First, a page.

LED lights are inherently impure and incapable of reproducing accurate white light. That’s why the color-accurate LED lights used by professional photographers involve blue LEDs coated with red and green phosphors to generate pure white light. Phosphors are pretty important for accurate color reproduction. The picture tube of a CRT is coated with just that and is critical for rendering the displayed image. Not surprisingly, OLED displays also use phosphor-based emissive illumination to achieve great color reproduction.

Quantum Dot Technology Is Better but Not Nearly Enough

The more expensive quantum-dot LCDs achieve wider color gamut and improved color accuracy in a similar manner. These blue LEDs shine onto what’s essentially a plastic sheet containing nanoparticles that glow red and green when illuminated by the blue LED backlight. However, achieving a pure white backlight is great but not nearly enough.

Even quantum dot LCDs must reproduce colors with the same old LCD technology, which cannot faithfully reproduce colors. Worse yet, the bending of light by the liquid crystal panel and its passage through myriad arrays of color and polarization filters makes LCDs susceptible to parallax issues, which leads to color shift and poor viewing angles.

Home Theatre Display Buying Guide Gaming Display

Color reproduction suffers if you don’t spend the big bucks on a fancy quantum-dot LCD. Moreover, the backlight in a traditional LCD isn’t pure white and is marred by hues of pink, orange, and yellow. All these factors further compound the inherent color inaccuracy of LCDs.

Motion Is the Deal-Breaker for LCDs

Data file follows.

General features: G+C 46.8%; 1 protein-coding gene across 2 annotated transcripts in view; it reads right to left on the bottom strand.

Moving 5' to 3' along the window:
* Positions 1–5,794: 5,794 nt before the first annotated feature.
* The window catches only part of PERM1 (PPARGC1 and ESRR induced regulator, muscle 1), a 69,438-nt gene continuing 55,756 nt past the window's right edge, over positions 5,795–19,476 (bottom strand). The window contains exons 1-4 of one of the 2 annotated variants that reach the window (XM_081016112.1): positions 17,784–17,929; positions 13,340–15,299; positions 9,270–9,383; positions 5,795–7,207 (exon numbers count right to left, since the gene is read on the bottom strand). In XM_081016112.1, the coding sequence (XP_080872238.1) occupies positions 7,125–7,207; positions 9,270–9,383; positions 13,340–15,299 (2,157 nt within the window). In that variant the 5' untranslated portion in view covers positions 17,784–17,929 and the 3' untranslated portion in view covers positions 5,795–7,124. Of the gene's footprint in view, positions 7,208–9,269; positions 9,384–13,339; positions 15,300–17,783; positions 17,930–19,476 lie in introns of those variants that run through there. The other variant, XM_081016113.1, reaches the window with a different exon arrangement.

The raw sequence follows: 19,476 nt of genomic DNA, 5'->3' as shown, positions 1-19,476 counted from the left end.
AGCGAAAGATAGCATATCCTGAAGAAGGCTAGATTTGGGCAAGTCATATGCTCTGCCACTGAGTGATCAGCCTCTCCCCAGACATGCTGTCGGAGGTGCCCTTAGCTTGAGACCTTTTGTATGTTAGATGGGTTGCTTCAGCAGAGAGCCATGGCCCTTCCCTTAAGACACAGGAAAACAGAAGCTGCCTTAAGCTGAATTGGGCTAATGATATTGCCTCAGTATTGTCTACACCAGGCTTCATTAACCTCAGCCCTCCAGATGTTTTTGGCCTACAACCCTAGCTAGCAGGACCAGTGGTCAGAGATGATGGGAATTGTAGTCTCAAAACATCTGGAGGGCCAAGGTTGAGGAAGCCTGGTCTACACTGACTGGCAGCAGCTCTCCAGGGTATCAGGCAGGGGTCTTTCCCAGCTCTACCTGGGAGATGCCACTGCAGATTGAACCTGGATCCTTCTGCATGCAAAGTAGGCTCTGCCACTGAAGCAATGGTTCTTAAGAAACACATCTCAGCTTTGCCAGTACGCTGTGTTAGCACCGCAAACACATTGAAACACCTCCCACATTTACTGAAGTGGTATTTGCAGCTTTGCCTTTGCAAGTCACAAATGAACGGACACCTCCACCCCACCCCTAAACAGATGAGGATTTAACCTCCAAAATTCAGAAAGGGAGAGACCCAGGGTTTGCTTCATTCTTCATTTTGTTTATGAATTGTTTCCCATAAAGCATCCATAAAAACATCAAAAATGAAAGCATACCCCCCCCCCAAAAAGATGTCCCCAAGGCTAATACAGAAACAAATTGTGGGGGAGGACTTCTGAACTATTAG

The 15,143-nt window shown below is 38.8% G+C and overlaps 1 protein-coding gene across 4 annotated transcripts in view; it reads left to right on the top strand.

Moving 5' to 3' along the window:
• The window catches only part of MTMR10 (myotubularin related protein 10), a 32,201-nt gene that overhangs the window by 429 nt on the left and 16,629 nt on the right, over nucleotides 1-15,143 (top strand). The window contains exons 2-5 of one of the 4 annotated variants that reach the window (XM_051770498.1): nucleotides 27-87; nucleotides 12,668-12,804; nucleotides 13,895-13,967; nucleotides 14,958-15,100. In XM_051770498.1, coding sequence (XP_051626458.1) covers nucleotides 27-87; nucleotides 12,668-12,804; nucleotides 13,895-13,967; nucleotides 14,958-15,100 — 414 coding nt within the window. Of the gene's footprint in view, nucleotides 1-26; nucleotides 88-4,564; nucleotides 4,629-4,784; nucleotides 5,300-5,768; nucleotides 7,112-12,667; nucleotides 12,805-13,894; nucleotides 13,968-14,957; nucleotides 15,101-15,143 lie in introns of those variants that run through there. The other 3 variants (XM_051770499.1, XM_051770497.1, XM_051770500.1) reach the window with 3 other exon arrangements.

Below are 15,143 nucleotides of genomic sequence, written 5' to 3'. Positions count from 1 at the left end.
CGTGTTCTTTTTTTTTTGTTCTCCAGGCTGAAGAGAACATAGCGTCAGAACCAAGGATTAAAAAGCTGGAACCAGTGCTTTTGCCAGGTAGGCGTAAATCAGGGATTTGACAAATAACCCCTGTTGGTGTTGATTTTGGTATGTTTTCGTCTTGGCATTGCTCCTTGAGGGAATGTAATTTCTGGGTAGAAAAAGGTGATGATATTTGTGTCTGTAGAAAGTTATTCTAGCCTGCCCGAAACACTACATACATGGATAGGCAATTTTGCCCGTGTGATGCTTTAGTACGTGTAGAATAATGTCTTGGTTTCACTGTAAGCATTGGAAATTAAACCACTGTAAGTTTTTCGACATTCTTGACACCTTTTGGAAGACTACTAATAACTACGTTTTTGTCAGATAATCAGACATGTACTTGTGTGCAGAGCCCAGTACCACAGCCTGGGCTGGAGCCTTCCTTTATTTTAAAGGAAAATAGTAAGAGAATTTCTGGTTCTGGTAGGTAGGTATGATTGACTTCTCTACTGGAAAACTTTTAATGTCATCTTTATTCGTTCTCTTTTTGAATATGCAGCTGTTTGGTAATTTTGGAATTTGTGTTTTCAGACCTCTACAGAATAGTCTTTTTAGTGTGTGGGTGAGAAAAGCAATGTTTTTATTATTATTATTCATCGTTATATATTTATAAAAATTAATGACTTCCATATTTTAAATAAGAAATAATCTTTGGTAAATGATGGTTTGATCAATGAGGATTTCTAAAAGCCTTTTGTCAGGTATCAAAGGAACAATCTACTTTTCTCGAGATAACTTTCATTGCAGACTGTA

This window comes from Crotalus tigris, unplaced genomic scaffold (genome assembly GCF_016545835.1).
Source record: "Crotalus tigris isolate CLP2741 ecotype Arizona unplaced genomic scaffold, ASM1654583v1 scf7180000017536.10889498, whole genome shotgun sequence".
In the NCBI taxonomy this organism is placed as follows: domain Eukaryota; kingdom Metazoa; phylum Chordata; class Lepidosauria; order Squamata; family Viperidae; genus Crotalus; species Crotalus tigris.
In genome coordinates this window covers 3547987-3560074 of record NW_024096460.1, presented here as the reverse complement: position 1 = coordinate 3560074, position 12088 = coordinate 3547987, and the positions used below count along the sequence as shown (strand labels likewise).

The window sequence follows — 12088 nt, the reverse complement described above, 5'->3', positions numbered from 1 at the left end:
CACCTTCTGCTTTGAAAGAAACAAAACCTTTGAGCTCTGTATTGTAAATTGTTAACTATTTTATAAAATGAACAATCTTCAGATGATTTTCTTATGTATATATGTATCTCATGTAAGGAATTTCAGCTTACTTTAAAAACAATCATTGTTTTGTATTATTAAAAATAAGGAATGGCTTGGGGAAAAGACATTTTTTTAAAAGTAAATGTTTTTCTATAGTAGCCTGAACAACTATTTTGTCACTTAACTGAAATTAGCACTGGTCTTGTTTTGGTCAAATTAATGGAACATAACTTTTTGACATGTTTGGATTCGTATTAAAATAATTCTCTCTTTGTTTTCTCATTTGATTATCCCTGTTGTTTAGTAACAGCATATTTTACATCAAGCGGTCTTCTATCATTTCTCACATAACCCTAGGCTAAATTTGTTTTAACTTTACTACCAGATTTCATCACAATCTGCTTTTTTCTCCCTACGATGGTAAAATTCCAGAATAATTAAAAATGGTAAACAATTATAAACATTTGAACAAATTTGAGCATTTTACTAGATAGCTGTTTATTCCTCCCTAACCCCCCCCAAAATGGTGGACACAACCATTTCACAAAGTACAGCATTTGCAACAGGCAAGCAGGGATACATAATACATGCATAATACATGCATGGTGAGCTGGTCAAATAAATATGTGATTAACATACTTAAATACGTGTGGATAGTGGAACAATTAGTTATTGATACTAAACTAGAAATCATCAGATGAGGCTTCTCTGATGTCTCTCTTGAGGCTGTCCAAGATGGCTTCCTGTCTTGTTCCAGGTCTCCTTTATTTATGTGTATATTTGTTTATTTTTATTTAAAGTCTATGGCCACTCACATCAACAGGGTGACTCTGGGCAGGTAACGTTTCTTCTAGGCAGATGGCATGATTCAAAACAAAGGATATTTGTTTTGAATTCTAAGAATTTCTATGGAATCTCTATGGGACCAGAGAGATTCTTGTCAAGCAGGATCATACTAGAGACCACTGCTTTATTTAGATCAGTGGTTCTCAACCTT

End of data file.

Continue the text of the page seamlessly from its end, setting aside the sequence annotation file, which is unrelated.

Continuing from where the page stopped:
If pure blacks and nice colors are something that OLED displays also known to achieve, then why do gamers still swear by CRT monitors? The answer lies in motion. Even the cheapest CRT monitor could easily handle a refresh rate of 85Hz, with most average monitors operating at 100Hz. High-end CRTs could easily achieve 160Hz at screen resolutions of 1920×1200. High refresh rate is necessary for a smoother, more enjoyable gaming experience.

CRTs, however, didn’t have to compromise on picture quality to achieve high refresh rates. LCDs, on the other hand, are quite terrible at handling fast-moving content. The liquid crystals within an LCD are slow to reach, which results in long pixel response times. That in turn leads to a chronic case of motion blur, which makes high refresh rate gaming a tricky affair.

Higher-quality LCDs featuring IPS panels can’t achieve faster response times without compromising color gamut and accuracy. That’s why gaming monitors use TN LCD panels, which exhibit poor viewing angles and washed out colors as well as low contrast ratios. Competitive gamers can’t use LCDs without compromising on picture quality.